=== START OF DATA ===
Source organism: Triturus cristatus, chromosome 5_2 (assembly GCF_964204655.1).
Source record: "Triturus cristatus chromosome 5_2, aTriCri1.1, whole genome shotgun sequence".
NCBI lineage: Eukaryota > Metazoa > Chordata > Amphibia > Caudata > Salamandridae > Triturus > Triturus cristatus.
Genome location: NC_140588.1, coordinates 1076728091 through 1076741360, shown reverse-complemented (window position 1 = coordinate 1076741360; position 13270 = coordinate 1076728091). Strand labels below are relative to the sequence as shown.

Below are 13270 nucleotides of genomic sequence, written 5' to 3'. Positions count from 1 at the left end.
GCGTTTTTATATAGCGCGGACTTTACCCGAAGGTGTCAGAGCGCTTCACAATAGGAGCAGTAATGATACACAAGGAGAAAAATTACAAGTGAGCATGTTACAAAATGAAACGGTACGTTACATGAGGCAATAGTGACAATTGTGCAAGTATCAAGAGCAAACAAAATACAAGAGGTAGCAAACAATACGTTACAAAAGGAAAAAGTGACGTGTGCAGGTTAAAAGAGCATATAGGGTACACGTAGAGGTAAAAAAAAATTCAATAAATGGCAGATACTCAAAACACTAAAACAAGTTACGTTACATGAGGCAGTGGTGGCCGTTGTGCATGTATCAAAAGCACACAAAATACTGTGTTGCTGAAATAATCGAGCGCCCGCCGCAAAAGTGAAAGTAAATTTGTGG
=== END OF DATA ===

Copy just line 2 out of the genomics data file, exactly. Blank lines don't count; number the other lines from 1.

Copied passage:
Source record: "Triturus cristatus chromosome 5_2, aTriCri1.1, whole genome shotgun sequence".